I looked out the window from the eleventh floor of the Mayo Clinic and I was certain that I was dreaming. After all, anything is possible in a dream. The view from the eleventh floor looked like an image from a postcard. Everything seemed to have been miniaturized, and in the center of the tableau, as it appeared from the gastrological surgery ward, I saw King Hussein of Jordan wearing a flowered robe and standing next to a tree, with Rav Yisroel Meir Lau beside him. In fact, the two of them were embracing, supporting my supposition that I was dreaming. Hussein, the king of Jordan, looked thin and weak, but he was smiling the same smile I recognized from the photographs that had appeared in the Israeli media. Yes, it was the king himself. A king is a king, even in a robe. And I could not fail to recognize Rav Yisroel Meir Lau.
We had flown to America with Tower Air, which was known at the time (20 years ago, in the winter of 1998) as a chareidi airline. We were warned in advance that Tower Air does not operate within the limits of time, and those warnings turned out to be correct. The plane took off after a delay of an hour and a half. We received no coffee because the coffee machine had just broken. The loudspeaker system on the plane was on the blink as well. But the flight attendants were all friendly and kind to the chareidi passengers, and they did their best. All in all, I was glad that we had flown with Tower Air, where the customer service made me feel at home. The loss of that airline is one that we should mourn.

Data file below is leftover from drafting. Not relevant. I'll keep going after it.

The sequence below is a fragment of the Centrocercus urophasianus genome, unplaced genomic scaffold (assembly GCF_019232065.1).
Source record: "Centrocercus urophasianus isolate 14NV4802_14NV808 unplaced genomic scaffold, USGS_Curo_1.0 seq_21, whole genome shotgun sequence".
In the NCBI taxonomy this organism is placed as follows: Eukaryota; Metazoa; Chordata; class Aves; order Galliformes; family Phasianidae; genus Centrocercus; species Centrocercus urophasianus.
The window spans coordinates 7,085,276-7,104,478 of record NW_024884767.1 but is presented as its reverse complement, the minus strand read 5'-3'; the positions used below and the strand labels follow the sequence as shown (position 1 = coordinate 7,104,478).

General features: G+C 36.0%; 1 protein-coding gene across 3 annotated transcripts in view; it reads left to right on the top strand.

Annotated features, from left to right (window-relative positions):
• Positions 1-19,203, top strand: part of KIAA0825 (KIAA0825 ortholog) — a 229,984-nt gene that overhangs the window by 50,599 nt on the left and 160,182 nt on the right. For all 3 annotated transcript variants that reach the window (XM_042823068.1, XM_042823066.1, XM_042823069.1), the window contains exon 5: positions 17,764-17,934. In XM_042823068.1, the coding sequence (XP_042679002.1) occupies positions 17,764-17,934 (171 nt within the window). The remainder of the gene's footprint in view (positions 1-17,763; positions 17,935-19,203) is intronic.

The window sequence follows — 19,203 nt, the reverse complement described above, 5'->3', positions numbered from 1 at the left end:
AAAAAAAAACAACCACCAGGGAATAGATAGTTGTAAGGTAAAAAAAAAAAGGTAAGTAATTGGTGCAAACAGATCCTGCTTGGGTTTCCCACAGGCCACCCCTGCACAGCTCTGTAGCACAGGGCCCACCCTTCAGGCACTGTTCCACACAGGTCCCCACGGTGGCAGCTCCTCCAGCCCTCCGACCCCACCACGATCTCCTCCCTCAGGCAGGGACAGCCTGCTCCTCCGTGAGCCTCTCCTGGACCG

I had come to America as the traveling companion of an ailing individual who needed to meet Dr. Michael Sarr, a world-renowned medical expert. According to Rabbi Elimelech Firer, Dr. Sarr was the only doctor in the world who could successfully remove the patient’s blockage and repair his digestive system. The first attempt to do so, which had been performed at Beilinson Hospital in Israel, had been unsuccessful, and the following one had only worsened the situation. Dr. Sarr from the Mayo Clinic was the only address he could turn to.
The Mayo Clinic, one of the most advanced hospitals in the world in general and in America in particular, is located in the city of Rochester, Minnesota. There are some cities that contain hospitals, but Rochester is a city within a hospital. The population of Rochester at the time was about 70,000, with another 80,000 people living in its suburbs, and all of those people were somehow connected to the medical center. The Mayo Clinic consists of a number of massive buildings spread out throughout the city. While the outpatient clinics in Shaare Tzedek, for instance, occupy a single floor, this hospital’s clinics occupy a nine-story building that stretches from one end of a street to the other. The surgical center, where my traveling companion was hospitalized, occupies an eleven-story building containing many specialized departments, including an x-ray center. The hospital buildings are all connected by subterranean tunnels, sparing patients the necessity of exposure to the sun or rain as they move from one building to another. Those tunnels are not dismal, poorly lit passageways. On the contrary, they are brightly illuminated and cheerful, lined with stores selling baked goods, souvenirs, and toys. In other words, in addition to the Mayo Clinic above the ground, there is an entire underground complex that is equally impressive.